Statement in response to nomination of Paul Wolfowitz to head World Bank

21 March 2005 by Essential Action


Unless the Bush administration’s intention is to speed up efforts to
shut down and replace the World Bank World Bank
The World Bank was founded as part of the new international monetary system set up at Bretton Woods in 1944. Its capital is provided by member states’ contributions and loans on the international money markets. It financed public and private projects in Third World and East European countries.

It consists of several closely associated institutions, among which :

1. The International Bank for Reconstruction and Development (IBRD, 189 members in 2017), which provides loans in productive sectors such as farming or energy ;

2. The International Development Association (IDA, 159 members in 1997), which provides less advanced countries with long-term loans (35-40 years) at very low interest (1%) ;

3. The International Finance Corporation (IFC), which provides both loan and equity finance for business ventures in developing countries.

As Third World Debt gets worse, the World Bank (along with the IMF) tends to adopt a macro-economic perspective. For instance, it enforces adjustment policies that are intended to balance heavily indebted countries’ payments. The World Bank advises those countries that have to undergo the IMF’s therapy on such matters as how to reduce budget deficits, round up savings, enduce foreign investors to settle within their borders, or free prices and exchange rates.

altogether, it is hard to imagine a
worse selection for World Bank chief than Paul Wolfowitz.

Wolfowitz brings no apparent development experience to the job, but does
offer a record of unabashed militarism and unilateralism that represents
exactly the wrong direction for the World Bank.

Militarism and wasteful spending on weaponry is a huge problem in the
developing world. The nomination of Paul Wolfowitz, who is emblematic of
misplaced priorities in the United States — sends exactly the wrong
message to poor developing countries that should spend far less money on
military operations and instead invest to advance genuine national
security interests, such as healthcare, education and providing for
basic survival.

For decades, the World Bank has veered out of control, pushing
mega-development projects that have displaced millions of people, failed
to improve national well-being and thrown countries into a downward debt
spiral. The Bank has simultaneously pushed market fundamentalist
policies — including blind support for privatization, deregulation, and
marketization and commodification of social services and public goods —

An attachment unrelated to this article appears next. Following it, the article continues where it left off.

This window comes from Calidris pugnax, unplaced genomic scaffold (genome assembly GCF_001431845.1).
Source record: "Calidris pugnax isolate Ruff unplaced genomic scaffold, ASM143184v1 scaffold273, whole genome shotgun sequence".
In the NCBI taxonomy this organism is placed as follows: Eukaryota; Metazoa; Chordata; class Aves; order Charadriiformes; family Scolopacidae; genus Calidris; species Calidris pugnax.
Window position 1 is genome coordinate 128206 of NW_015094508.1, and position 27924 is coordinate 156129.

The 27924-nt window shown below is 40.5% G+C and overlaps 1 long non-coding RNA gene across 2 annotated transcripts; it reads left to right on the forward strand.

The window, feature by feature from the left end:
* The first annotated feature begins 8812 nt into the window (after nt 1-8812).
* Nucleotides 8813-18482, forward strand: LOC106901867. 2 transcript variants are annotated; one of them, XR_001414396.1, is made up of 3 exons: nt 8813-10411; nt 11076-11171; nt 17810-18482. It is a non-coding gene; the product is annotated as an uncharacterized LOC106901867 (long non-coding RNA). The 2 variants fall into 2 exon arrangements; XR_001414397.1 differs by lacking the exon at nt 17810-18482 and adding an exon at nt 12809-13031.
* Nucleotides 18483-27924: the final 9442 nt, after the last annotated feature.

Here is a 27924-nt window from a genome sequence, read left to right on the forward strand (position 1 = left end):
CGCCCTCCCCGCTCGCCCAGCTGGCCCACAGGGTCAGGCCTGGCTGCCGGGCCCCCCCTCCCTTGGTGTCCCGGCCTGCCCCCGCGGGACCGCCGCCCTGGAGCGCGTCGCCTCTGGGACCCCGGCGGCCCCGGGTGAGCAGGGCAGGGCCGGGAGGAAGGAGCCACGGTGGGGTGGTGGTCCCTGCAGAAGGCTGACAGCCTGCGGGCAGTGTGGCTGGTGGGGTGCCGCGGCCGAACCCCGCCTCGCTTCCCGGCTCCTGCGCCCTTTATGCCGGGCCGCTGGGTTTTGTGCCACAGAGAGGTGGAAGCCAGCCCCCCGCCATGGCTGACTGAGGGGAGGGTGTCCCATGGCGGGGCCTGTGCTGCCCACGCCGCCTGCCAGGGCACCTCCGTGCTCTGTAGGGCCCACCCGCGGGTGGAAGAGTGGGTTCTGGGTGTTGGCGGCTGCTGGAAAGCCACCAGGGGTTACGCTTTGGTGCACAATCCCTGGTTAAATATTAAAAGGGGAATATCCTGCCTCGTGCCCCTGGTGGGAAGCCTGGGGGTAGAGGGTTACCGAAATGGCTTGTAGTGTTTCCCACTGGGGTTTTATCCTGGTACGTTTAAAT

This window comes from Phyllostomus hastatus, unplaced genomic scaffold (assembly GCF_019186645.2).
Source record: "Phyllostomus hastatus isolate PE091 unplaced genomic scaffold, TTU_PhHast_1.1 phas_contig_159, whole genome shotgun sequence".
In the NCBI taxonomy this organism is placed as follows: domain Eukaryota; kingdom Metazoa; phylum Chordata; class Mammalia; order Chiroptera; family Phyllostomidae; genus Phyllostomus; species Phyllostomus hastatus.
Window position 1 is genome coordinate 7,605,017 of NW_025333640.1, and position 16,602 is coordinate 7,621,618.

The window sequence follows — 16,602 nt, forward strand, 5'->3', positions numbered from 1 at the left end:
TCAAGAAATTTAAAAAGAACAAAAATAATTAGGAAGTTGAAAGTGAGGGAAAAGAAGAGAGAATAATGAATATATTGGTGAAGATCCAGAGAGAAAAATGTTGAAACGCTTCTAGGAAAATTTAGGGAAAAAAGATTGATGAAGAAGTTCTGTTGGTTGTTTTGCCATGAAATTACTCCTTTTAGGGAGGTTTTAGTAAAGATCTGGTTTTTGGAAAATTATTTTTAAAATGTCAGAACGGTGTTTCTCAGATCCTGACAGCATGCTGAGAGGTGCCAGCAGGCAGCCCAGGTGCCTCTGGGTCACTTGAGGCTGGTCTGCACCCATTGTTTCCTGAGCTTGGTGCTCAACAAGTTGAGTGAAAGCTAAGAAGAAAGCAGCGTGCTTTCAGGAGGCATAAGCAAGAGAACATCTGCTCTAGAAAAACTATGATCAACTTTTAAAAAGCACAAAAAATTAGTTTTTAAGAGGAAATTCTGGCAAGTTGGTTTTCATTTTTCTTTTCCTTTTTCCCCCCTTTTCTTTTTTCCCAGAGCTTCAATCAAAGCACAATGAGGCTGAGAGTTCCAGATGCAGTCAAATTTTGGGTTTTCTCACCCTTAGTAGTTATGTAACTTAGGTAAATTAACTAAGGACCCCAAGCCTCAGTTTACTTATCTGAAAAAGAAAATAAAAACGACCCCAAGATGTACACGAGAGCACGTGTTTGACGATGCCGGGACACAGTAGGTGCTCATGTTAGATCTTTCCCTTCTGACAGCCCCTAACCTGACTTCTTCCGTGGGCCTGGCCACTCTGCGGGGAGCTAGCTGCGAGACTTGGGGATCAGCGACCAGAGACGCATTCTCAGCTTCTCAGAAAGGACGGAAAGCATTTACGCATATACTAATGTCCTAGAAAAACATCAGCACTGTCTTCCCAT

that have impoverished hundreds of millions.

Periodically, the Bank acknowledges its past failures and promises to
start anew — only to repeat the mistakes of the previous era, yet again.

If the Bank is going to continue to exist, it does need a new start, but
not the kind that Paul Wolfowitz’s nomination portends.

What the Bank does need to do is listen to the demands that have come
from social movements in developing countries and been echoed by allied
groups in the rich countries: cancel the debts owed by the poorest
nations, without harmful economic conditions; end support for the market
fundamentalist policies known as structural adjustment Structural Adjustment Economic policies imposed by the IMF in exchange of new loans or the rescheduling of old loans.

Structural Adjustments policies were enforced in the early 1980 to qualify countries for new loans or for debt rescheduling by the IMF and the World Bank. The requested kind of adjustment aims at ensuring that the country can again service its external debt. Structural adjustment usually combines the following elements : devaluation of the national currency (in order to bring down the prices of exported goods and attract strong currencies), rise in interest rates (in order to attract international capital), reduction of public expenditure (’streamlining’ of public services staff, reduction of budgets devoted to education and the health sector, etc.), massive privatisations, reduction of public subsidies to some companies or products, freezing of salaries (to avoid inflation as a consequence of deflation). These SAPs have not only substantially contributed to higher and higher levels of indebtedness in the affected countries ; they have simultaneously led to higher prices (because of a high VAT rate and of the free market prices) and to a dramatic fall in the income of local populations (as a consequence of rising unemployment and of the dismantling of public services, among other factors).

, which include
such policies as water privatization, removing labor protestions and
user fees for healthcare; end it support for environmentally harmful
projects, such as those in oil, mining, gas development and those
involving large dams; and open up its operations and become more

The only good news about this nomination is that it is likely to provoke
fierce opposition, and a genuine debate about whether there should be a
World Bank, and if so, what its function should be.

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Essential Action is a Washington, D.C.-based public interest Interest An amount paid in remuneration of an investment or received by a lender. Interest is calculated on the amount of the capital invested or borrowed, the duration of the operation and the rate that has been set. organization that works on international development-related issues.

For More Information: Robert Weissman 202-387-8030; 202-360-1844 (cell)



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